Lyra McKee’s sister has offered to meet the 29-year-old journalists’s killer and support him in “accepting responsibility for your actions”.
Nicola Corner said the unknown gunman’s guilt must be as difficult to live with as her family’s grief.
“It is my hope that you need relief from your guilt,” she said.
Ms McKee was shot dead while observing rioting in Londonderry’s Creggan estate on 18 April. The New IRA said its members were responsible.
Mrs Corner was speaking at a peace rally in the city to mark the end of a three-day walk from Belfast to Derry in memory of Ms McKee.
More than 160 walkers took part in the 70-mile (110km) walk, setting off from Belfast on Saturday and arrived in Derry city centre earlier on Monday evening.
Snow Patrol frontman Gary Lightbody, singer Katie Richardson and Lyra’s Choir, who came together from across Northern Ireland, earlier performed in Guildhall Square.
Lightbody was among 200 people who had joined the walk on the final leg from Drumahoe into Derry.
Mrs Corner told the crowd in Guildhall Square she wanted to speak directly to the person who killed her sister.
“It is my belief that when you went out on the night of the 18 April, you did not intend to turn yourself into a killer,” she said.
“Yet the events as they developed led to that becoming your reality. You are now a killer, now the person who killed Lyra McKee, my baby sister, and you cannot take that back.”
She said she would meet the gunman because “Lyra needs justice and this country demands true peace”.
“I am prepared to be there as you hand yourself in,” added Mrs Corner.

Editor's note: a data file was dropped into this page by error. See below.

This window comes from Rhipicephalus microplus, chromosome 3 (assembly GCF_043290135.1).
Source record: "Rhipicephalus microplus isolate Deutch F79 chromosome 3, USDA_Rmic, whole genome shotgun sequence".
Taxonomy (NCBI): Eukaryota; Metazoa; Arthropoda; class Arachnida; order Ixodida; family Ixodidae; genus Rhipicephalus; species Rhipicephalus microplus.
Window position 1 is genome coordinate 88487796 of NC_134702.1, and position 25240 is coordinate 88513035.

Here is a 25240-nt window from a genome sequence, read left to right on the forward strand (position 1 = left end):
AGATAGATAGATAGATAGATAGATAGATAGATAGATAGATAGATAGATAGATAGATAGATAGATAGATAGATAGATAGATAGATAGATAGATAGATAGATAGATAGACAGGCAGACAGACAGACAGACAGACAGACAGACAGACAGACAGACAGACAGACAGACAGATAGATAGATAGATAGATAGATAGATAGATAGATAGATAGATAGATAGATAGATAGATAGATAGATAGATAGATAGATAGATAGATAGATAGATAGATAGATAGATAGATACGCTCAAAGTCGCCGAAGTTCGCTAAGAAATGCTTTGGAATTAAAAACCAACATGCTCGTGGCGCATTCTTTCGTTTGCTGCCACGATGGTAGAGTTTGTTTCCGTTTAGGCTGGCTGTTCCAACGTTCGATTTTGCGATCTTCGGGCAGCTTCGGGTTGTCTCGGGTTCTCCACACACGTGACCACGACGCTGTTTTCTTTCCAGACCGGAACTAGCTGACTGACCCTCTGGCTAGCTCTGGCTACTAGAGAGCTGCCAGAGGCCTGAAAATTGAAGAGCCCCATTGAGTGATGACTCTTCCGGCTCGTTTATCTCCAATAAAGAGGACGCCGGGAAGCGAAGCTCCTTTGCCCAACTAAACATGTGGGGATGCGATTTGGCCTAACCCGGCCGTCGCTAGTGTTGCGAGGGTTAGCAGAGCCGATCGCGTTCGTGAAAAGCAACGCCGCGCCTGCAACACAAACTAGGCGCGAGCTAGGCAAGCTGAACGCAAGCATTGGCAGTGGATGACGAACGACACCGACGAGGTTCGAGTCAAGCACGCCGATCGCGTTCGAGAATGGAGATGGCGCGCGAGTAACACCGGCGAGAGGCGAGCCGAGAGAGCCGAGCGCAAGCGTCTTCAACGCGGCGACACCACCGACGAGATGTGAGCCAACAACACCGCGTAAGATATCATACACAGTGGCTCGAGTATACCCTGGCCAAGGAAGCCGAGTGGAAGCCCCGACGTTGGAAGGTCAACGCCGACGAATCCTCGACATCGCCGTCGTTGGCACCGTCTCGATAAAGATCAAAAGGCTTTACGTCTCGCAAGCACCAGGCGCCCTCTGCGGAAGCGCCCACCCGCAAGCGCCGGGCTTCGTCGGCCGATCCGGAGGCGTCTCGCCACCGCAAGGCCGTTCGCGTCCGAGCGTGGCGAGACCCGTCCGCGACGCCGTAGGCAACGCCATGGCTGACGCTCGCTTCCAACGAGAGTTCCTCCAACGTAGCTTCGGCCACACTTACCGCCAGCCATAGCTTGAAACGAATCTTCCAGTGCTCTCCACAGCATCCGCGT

I promise you here and now that I will meet you at any police station anywhere on this island to support you in taking the brave step to hand yourself in and allowing my sister the justice she deserves.
“I know it will not be easy – that’s why I am reaching out to you, because sometimes the right thing is the most difficult.”
She added: “Together we can end this nightmare, because failure is not an option.”
Mrs Corner paid tribute to the community in the Creggan area of Derry where her sister was killed and thanked the 160 people who had given the police information about the night of her murder.
She said her sister’s death could not be in vain. The rally closed with Ms Corner holding up a copy of the 1998 Good Friday peace agreement and urging politicians to end the current impasse at Stormont.
Earlier this month, the detective leading the investigation into Ms McKee’s murder called on the gunman to hand himself in.
Two men have been charged with rioting in the city on the night that Ms McKee was murdered.